Saturday September 17, 2016, New York City was once again the center of troubling news. At about 8:40 PM an explosion occurred that injured 29 people. 1 individual is reported to be in serious condition but expected to survive. That explosion was at 23rd St. & 6th Ave.
It took little time for NYC Mayor Bill DeBlasio to report that he believed the explosion to be an intentional act. He would not go so far as to say that it was an act of terrorism, or connected to a bomb in Seaside Park, NJ that detonated earlier in the day. That New Jersey attack is believed to have targeted the U.S. Marine Corps. who were conducting a race at the time.
As the hours and investigation continued, 2 additional devices were believed to have been found in NYC. One was found at West 27th Street & 6th Ave, appearing to be a modified pressure cooker. At 3:56 AM this suspected device was announced to be just a pressure cooker. Then at roughly 3am another device was reported by Jean Cesarez of CNN to be found at 28th Street & 5th Ave. By 3:40 AM CNN reported that the 3rd device on 28th Street was determined to be a false incident.
The question being discussed on CNN by 3:10 AM was why these locations. Reporters on the scene in lower Manhattan for CNN stated on-air,
“…I can’t understand why these Streets were picked.”
Why indeed these locations (in New Jersey and 23rd Street in New York)? Is there a connection to the attack in New Jersey? Why is this NOT being called a terrorist attack?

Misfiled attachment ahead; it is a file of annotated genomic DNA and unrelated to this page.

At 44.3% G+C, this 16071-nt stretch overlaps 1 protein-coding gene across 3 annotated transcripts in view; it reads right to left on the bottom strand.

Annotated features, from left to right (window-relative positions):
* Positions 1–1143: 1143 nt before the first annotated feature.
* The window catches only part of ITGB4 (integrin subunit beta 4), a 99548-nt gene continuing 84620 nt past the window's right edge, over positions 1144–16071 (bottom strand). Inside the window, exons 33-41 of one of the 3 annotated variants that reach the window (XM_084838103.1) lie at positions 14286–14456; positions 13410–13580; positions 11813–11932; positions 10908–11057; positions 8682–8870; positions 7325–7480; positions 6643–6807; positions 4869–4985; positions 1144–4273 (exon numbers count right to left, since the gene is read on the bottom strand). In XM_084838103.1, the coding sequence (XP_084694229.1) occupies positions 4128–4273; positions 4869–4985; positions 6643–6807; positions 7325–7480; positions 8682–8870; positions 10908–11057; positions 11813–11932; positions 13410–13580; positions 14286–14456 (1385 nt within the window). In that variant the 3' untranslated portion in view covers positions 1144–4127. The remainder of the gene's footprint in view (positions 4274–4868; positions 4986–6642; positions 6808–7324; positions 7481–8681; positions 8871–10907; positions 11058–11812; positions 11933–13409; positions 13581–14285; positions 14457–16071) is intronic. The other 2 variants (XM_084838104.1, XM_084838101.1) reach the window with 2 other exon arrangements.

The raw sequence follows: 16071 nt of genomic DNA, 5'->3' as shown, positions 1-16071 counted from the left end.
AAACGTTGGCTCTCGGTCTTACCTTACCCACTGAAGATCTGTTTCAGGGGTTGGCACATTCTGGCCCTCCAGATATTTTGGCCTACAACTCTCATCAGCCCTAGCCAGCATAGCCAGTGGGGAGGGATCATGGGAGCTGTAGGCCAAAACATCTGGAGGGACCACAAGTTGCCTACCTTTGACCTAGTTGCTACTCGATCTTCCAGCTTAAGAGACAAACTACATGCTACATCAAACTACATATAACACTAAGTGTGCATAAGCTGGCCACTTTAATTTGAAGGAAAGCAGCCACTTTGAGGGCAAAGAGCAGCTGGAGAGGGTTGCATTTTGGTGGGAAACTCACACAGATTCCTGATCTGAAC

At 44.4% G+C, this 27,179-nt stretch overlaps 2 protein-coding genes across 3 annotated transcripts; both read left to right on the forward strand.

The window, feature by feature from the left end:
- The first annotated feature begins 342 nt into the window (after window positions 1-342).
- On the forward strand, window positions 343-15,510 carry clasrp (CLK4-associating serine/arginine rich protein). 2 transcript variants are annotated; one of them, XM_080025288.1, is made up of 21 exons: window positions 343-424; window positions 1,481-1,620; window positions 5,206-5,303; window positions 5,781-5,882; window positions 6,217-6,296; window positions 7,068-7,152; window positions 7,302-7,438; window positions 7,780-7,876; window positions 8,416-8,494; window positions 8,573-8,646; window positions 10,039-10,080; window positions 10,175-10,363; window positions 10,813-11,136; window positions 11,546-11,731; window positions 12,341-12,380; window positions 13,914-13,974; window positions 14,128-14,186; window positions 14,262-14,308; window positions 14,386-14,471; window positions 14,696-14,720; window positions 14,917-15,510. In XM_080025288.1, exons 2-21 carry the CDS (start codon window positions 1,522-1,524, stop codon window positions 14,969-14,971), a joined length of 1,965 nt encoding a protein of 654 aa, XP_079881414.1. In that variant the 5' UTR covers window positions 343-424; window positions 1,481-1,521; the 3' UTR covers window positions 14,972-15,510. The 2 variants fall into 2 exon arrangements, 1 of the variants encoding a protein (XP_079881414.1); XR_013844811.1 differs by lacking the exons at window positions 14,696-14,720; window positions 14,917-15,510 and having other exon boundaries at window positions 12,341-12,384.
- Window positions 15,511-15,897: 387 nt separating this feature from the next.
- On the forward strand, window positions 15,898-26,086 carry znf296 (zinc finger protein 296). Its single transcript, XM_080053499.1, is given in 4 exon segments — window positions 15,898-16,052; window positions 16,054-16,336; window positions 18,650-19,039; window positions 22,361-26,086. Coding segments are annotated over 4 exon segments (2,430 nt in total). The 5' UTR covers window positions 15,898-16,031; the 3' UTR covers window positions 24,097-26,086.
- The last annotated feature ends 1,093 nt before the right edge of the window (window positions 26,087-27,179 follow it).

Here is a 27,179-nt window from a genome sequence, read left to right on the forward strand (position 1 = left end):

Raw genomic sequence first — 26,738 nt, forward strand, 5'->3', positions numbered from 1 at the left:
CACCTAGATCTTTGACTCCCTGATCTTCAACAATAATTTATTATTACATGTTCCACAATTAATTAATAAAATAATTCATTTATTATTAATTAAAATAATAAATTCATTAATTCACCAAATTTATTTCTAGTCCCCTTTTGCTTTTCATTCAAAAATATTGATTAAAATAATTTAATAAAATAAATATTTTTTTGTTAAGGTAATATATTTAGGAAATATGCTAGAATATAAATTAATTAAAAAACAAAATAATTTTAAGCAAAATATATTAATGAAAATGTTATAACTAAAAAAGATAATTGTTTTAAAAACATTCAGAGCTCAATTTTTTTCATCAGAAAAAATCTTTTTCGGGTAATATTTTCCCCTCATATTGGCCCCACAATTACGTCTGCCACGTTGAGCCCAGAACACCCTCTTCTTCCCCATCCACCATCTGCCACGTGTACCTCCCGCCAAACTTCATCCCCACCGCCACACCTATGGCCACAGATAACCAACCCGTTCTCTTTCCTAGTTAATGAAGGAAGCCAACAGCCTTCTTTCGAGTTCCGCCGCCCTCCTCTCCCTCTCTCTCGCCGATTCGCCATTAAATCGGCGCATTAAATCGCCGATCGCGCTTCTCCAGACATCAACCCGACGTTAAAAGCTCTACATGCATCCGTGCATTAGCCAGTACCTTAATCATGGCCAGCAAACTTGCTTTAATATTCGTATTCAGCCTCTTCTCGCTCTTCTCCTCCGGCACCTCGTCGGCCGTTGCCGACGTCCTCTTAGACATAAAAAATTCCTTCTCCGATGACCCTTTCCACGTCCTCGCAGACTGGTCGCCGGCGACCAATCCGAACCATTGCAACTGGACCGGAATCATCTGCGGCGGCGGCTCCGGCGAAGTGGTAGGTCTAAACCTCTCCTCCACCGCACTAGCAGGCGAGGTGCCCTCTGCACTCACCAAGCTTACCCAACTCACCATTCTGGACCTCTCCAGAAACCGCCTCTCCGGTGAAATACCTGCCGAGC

The facts are still being determined in the early hours of September 18, 2016. But there is strong reason to believe, as suggested by guest consultant Steve Moore at 3:14 AM on CNN, that this is an act of terrorism – potentially created by an inept bombmaker. And it may well be connected to the event in New Jersey though no official connection has been made yet.
With the clarity of understanding the explosions (in NJ and NYC) as acts of terrorism, the locations chosen are very understandable. Terrorism regularly targets military that are unaware – such as with IED attacks. Terrorism, especially incidents in the US to-date, commonly attack civilians as they live their day-to-day lives. The San Bernadino shooting and Orlando Nightclub attack were clear examples of this. The fact that 23rd Street is a largely residential area should not confuse news media on the motivation of terrorists – unless the potential to alter the direction of the discussion is desired as occurred after Orlando.
Taken separately why would this be called an “intentional act” by Mayor DeBlasio but not a terrorist act, with similar language used in Seaside Park? The most clear answers would be economics, as additional terror attacks on NYC (or in New Jersey) would affect tourism. Similar to what happened after the first Twin Tower attack in 1993. Given the fragile economics of New York, which has had an exodus of over 600,000 people and $22 billion in wealth, economics matter.